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2018 Field Plot Summaries for Oat and Sorghum Foliar Disease Management Trials

Written collaboratively by Dalitso Yabwalo, Connie Tande, and Emmanuel Byamukama


An oat crown rust integrated management trial and a sorghum foliar fungicide trials were conducted to determine the efficacy of fungicides to manage crown rust and fungal diseases in oat and sorghum respectively. Crown rust is one of the most devastating diseases of oat in the state. Stragego fungicide was applied at three different timings to determine the most effective timing for crown rust management. For sorghum, the study investigated the efficacy of two different rates of Nexicor for managing sorghum foliar diseases. The oat field experiment was maintained at Northeast Research Farm (NERF), Southeast research farm (SERF) and Volga research farm. The sorghum experiment was at Volga.

Treatments for the crown rust included application of Stratego fungicide at flag leaf, after heading (within 4 days of heading), and application when significant crown rust was developing on lower leaves preceding scouting, a strategy referred to as integrated disease management (IDM). Due to unfavorable weather conditions, crown rust appeared post maturity at Southeast research farm suggesting that the impact on yield was insignificant. Therefore, results from SERF are not presented. At Volga and NERF, crown rust occurred when the crop was at about flag leaf. As a result, IDM and flag leaf applications were carried out either on the same day or within a couple of days apart. Generally, crown rust incidence and severity were moderate with slightly higher intensities at Volga than at NERF. Both the fungicide and cultivar were significant in reducing crown rust severity with the resistant cultivar registering the lowest crown rust severity while flag leaf and IDM timings had generally better disease suppressions and higher grain yield.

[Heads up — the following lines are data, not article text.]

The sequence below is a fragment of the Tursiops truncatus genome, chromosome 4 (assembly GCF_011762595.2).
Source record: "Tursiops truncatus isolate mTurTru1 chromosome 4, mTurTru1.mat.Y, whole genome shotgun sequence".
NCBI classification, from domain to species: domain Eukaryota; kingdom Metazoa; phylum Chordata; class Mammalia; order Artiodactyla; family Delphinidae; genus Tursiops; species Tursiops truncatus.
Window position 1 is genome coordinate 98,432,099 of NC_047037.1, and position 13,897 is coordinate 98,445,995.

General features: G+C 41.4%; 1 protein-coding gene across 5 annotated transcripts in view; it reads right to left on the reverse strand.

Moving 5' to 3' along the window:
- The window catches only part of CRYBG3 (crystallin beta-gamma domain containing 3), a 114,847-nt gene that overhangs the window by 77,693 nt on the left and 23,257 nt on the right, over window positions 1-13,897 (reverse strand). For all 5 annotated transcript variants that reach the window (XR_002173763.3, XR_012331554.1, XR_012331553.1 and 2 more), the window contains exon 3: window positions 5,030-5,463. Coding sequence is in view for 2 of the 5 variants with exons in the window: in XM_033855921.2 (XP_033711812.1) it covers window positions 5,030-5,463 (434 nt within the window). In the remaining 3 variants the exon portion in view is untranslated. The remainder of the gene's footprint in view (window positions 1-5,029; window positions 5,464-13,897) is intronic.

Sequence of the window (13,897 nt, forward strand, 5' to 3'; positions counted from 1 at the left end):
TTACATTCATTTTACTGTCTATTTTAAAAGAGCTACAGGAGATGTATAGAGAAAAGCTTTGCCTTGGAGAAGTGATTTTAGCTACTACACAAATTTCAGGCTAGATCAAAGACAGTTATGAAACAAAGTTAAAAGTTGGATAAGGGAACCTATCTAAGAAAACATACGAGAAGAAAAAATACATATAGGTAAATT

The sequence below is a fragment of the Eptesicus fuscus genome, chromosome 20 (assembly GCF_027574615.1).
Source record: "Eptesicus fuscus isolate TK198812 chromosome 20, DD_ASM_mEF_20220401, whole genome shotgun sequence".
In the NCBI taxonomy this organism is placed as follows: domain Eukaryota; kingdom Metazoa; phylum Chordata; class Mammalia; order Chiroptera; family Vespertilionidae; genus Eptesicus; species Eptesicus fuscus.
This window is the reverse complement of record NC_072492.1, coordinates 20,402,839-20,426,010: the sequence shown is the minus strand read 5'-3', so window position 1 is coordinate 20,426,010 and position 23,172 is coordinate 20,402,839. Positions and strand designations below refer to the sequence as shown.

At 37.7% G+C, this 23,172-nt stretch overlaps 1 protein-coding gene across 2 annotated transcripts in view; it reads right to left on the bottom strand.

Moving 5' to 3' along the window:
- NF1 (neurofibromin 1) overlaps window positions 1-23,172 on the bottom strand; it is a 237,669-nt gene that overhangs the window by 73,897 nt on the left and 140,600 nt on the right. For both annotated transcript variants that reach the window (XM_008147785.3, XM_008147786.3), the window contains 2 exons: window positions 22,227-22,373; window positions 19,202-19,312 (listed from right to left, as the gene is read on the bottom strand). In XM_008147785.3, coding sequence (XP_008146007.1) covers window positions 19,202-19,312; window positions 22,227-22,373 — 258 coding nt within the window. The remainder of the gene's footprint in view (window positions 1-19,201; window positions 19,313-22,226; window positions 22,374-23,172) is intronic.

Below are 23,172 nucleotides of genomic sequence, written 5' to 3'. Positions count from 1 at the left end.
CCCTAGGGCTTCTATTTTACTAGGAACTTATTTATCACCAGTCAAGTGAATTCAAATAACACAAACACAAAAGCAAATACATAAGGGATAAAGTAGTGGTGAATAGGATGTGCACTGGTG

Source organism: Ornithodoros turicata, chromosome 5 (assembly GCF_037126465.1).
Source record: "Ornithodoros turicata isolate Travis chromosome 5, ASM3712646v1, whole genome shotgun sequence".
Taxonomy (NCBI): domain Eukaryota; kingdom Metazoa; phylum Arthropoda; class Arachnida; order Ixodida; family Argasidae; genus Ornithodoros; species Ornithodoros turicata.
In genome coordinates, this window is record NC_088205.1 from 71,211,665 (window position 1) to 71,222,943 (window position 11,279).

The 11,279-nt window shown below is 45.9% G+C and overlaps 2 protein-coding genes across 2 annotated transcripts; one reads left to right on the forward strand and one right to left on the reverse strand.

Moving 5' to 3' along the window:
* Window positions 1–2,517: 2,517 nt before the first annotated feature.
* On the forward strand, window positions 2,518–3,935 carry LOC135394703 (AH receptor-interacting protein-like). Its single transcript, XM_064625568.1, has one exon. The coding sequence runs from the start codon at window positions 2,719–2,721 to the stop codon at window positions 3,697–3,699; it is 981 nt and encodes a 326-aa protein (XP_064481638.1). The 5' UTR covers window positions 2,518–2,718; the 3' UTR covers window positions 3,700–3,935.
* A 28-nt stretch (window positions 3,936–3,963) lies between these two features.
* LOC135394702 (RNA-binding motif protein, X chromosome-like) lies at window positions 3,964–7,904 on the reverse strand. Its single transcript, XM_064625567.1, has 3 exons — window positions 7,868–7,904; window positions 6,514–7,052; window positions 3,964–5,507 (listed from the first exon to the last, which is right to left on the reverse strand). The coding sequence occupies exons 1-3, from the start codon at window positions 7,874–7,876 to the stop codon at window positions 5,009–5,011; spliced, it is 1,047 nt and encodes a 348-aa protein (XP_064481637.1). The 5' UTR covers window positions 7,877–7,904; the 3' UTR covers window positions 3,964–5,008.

The sorghum trial had low disease pressure due to unfavorable weather conditions and this led to lack of statistically significant differences among treatments. Considering that the area has very few sorghum fields, it is possible that natural inoculum for sorghum diseases is consequently low. Nevertheless, if fungicides are to be used, growers are reminded to scout and apply the appropriate product, using the recommended application rate to effectively manage grain sorghum foliar diseases.


These field studies were implemented with assistance from personnel from various programs in the department of Agronomy, Horticulture and Plant Science at SDSU. Some of the programs that offered collaboration include: Spring Wheat Breeding, Oat Breeding, Entomology, SERF, NERF and Volga research farms.